FILE: BBC Leeds building, Yorkshire, England – FLICKR/Tim Loudon
CAIRO – 24 March 2019: Lawyer at the Supreme Constitutional Court Samir Sabry filed Sunday an urgent lawsuit before the Administrative Court demanding the closure of the BBC office in Egypt over incitement against the state.
Sabry explained in his lawsuit that the BBC has incited against the Egyptian state for more than 73 years through falsifying the facts in favor of those who finance the network.
In a tripartite aggression in which Britain participated against Egypt with France and Israel, London used its media, led by the BBC, to incite against Egypt and distort the image of late President Gamal Abdel Nasser after he forced them to withdraw.
Sabri added that this channel promotes terrorist allegations that have nothing to do with reality.
On March 2018, Lawyer Mohamed Hamed Salem also filed a lawsuit accused the BBC of continuously spreading fabricated news to destabilize Egypt and deliberately distorting the country’s image in terms of human rights.
On March 22, 2019, the Supreme Council for Media Regulation (SCMR) criticized the British Broadcasting Corporation (BBC) for hosting Yasser al-Omda, whose name was added to Egypt's terror list in 2018, to comment on local affairs.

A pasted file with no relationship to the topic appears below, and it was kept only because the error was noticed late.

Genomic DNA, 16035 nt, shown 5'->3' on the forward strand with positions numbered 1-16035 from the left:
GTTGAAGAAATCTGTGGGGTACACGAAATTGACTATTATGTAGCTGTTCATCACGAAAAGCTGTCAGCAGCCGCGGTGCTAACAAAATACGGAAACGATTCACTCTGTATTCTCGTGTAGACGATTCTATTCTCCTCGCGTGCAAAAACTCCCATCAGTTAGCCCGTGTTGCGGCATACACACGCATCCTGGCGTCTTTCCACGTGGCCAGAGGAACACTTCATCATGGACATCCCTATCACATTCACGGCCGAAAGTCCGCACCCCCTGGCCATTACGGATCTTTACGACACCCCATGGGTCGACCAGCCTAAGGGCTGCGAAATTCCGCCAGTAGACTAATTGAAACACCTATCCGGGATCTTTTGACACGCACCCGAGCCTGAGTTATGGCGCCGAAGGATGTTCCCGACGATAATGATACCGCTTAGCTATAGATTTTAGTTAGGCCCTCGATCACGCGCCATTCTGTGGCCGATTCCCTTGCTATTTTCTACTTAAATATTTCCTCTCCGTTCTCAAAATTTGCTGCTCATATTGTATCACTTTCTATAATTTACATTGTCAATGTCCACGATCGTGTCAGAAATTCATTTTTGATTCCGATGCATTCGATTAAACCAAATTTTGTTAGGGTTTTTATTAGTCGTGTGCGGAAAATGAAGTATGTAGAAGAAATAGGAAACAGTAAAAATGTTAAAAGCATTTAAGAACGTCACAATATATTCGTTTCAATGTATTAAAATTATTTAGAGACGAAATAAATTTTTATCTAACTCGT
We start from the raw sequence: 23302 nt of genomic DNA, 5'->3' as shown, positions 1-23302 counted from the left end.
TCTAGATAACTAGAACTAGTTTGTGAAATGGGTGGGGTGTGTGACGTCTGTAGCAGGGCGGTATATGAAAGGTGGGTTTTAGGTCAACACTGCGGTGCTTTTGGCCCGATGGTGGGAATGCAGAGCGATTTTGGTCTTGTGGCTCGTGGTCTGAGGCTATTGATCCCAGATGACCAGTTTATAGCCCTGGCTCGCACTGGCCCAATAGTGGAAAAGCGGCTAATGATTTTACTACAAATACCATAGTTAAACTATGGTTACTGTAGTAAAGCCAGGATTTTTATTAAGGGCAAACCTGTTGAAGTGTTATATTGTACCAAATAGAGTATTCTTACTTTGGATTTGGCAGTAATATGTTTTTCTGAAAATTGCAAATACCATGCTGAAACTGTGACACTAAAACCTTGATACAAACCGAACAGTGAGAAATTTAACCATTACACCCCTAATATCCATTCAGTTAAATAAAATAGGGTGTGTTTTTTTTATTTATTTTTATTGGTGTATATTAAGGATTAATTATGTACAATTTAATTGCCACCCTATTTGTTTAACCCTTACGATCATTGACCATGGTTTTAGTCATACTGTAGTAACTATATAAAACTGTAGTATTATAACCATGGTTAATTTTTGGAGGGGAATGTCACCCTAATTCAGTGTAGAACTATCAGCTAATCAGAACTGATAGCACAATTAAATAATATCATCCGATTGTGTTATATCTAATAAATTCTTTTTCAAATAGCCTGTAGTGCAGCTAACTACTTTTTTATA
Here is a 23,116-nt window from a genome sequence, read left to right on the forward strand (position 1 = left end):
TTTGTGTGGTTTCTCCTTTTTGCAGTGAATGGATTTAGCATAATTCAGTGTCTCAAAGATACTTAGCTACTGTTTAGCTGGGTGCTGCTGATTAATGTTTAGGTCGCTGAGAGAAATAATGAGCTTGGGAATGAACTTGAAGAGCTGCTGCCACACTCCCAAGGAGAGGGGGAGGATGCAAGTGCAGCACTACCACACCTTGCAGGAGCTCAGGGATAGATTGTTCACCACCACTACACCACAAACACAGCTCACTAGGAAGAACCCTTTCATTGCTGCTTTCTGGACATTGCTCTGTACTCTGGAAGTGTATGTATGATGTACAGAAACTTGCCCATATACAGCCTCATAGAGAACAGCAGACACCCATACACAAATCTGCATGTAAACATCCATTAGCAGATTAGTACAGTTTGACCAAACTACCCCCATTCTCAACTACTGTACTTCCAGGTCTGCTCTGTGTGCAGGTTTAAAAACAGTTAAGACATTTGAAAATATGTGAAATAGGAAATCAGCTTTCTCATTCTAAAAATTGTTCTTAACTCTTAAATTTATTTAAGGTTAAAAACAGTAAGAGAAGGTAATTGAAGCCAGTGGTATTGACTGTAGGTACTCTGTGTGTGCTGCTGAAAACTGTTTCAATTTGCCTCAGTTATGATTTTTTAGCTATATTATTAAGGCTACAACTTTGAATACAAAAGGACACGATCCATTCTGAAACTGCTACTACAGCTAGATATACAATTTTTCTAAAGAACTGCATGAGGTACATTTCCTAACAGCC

“The UK network has made a huge mistake,” said Egypt’s Supreme Council for Media Regulation in a statement.
Also, on April 8, 2017 the channel issued a report claiming that Egyptian citizen Zubeida Ibrahim disappeared, raising a controversy regarding alleged “enforced disappearance” systematically practiced in the country.
The Egypt State Information Service (SIS) issued a statement on the appearance of Zubeida Ibrahim on a talk show aired on ON E, criticizing the unprofessional reporting and allegations made by the English network on the situation in Egypt.
In August 2017, a student, Mohamed Magdy el-Dalaay, went missing and was thought to have been abducted by security forces but had actually joined IS according to a video of him that circulated on social media at the time.